Lunkin came into the final table second in chips behind Isaac Haxton, who was most known as the guy who had 800K stuck in Neteller when the federales froze everyone's account if they were from America. Haxton eventually got his money back (sans interest, of course) and he was on the verge of erasing that memory and becoming the kid who won the $40K bracelet.
The chip lead changed hands too many times to count over the duration at the final table. Ted Forrest and Noah Schwartz were short stacked and couldn't double up early to make any noise. Dani 'Ansky' Stern was also on the short side to begin with but he dug in deep and managed to avoid early elimination and finished in 4th place. Zee Justin, who many online pros felt was the best player at the final table, ran into an unfortunate hand when his Jacks lost to Haxton's Aces. Greg Raymer took the top spot at one point but he could not hold it together long enough to make a run at the final two.
Haxton and Lunkin had two contrasting styles, with Haxton playing more aggressive to Lunkin's subdued demeanor. At one point, both heads-up players were deep stacked and everyone from the ESPN crew to Change100 covering the final table hand-for-hand were expecting for a very late night. But the two traded significant pots where Lunkin took the largest lead of the heads-up battle. It was over shortly afterwords.
And over on the other side of the room, most of the railbirds flocked to watch the Champions Invitational which featured Main Event champions in a non-bracelet-made-for-TV event where they played out for a little red Corvette and the first ever Binion's Cup. But sadly, the masses missed a bit of poker history happening right under their noses.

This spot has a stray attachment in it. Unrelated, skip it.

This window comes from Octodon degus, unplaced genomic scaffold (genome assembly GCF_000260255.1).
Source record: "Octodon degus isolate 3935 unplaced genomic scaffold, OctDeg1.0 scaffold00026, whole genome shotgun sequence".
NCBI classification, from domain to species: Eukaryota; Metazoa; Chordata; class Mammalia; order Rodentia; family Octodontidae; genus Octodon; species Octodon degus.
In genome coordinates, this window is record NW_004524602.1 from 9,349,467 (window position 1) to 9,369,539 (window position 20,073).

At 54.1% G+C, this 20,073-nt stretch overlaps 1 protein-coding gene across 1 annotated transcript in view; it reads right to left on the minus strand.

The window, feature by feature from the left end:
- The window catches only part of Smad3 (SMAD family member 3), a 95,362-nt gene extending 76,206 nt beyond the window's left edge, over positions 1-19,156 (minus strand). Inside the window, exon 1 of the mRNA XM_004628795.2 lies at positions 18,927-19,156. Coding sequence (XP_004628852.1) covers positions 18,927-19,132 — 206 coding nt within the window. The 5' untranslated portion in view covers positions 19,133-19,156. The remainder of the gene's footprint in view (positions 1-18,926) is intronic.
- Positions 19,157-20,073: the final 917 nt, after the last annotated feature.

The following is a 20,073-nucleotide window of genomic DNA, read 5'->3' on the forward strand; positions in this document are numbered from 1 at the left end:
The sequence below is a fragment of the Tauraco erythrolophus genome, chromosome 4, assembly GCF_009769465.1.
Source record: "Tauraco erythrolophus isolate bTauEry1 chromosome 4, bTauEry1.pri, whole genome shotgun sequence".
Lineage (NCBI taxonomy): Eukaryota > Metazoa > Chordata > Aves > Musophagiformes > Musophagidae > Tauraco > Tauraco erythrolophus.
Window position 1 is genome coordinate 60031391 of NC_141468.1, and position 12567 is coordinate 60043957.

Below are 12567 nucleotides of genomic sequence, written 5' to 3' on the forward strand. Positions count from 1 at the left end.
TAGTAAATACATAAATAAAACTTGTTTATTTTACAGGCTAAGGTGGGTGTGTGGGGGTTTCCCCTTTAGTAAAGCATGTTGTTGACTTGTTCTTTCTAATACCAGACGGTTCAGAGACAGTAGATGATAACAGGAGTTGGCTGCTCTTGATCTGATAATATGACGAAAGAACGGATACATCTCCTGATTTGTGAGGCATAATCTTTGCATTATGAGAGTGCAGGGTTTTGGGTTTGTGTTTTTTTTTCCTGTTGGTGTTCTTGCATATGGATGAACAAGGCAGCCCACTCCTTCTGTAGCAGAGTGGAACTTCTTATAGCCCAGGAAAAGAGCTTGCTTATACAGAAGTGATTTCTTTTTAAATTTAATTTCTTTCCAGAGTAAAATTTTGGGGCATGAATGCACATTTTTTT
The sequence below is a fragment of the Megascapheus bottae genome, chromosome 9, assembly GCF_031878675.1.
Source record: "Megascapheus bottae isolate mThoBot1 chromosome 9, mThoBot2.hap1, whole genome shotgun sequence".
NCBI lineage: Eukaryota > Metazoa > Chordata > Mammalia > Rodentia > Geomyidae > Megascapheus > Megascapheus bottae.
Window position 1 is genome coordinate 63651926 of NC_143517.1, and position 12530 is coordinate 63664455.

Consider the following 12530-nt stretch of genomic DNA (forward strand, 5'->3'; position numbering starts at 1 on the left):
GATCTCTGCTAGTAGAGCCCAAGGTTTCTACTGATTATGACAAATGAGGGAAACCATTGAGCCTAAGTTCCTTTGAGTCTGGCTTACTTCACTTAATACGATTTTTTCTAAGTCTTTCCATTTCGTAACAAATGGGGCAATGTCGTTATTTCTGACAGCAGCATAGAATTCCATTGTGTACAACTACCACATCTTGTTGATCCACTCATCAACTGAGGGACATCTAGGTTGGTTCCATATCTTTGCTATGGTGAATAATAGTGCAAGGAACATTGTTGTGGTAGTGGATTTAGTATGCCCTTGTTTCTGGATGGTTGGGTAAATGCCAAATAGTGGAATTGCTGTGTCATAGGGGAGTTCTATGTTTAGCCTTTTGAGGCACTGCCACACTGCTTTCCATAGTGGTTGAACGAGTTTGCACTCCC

Thang Luu. Who?
Photo by Flipchip
Thang Luu might be the best low-limit O8 player in the world. He won his second bracelet on Sunday night when he took down the largest-ever $1,500 Omaha 8 tournament at the WSOP. Last year, Luu won the same event. Back-to-back victories is very impressive, but then add the fact that Luu took second place in a similar O8 event ($2,000 O8) at the 2007 WSOP when he lost heads up to Frankie O'Dell. I think Change100 covered that event and she knew O'Dell's reputation around the L.A. card rooms for being a degen-broke-dick. He had so many people on the rail waiting to get paid back the money that O'Dell had borrowed from them over the years. Anyway, if O'Dell was on a mission to pay off his debts, then we'd be submitting Thang Luu's name for poker saint hood.
First. First. Second. Thang Luu is an Omaha 8 god among hobbits.
Boucnin' Round the Room on Day 5....
"Can you stake me in a Venetian event?" one dealer asked me. I shrugged it off because I don't back players anymore. In the hallway, I overheard another dealer try to solicit backing in a similar Venetian event. "Are you interested in buying one-third of my action?" he pleaded into his cell phone.
The cash games on Sunday night were the busiest that I had seen all summer. All those donks who busted out of the Donkulus needed something to do before they went home. The cash games are generally contained to the red tables but shortly before Midnight, the staff expanded cash games into the orange area. They almost filled tables as far as up to the press box. Lots of rake was generated the last two nights. With over 6,000 entrants in the Donkulus, there was a high demand for cash games. I also tell my friends that they should skip playing in those $1,500 donkaments and take the money to play in cash games instead. Those are far more profitable.
Kudos to Change100 and Shamus for their stellar coverage of the $40K final table. I'm amazed at Change100's focus for hand-for-hand. It's not easy and she does it better than me. With the exception of BJ Nemeth, no one in the business does that sort of coverage better. And I was also impressed with Shamus' color commentary. I'm glad that he finally got a chance to showcase his writing ability. If he wasn't already cranking out content for Hard Boiled Poker, I'd add him to the Tao of Poker All Stars!
For WSOP photos? Check out BJ's stellar WSOP photography over at Poker Road and don't forget about Flipchip.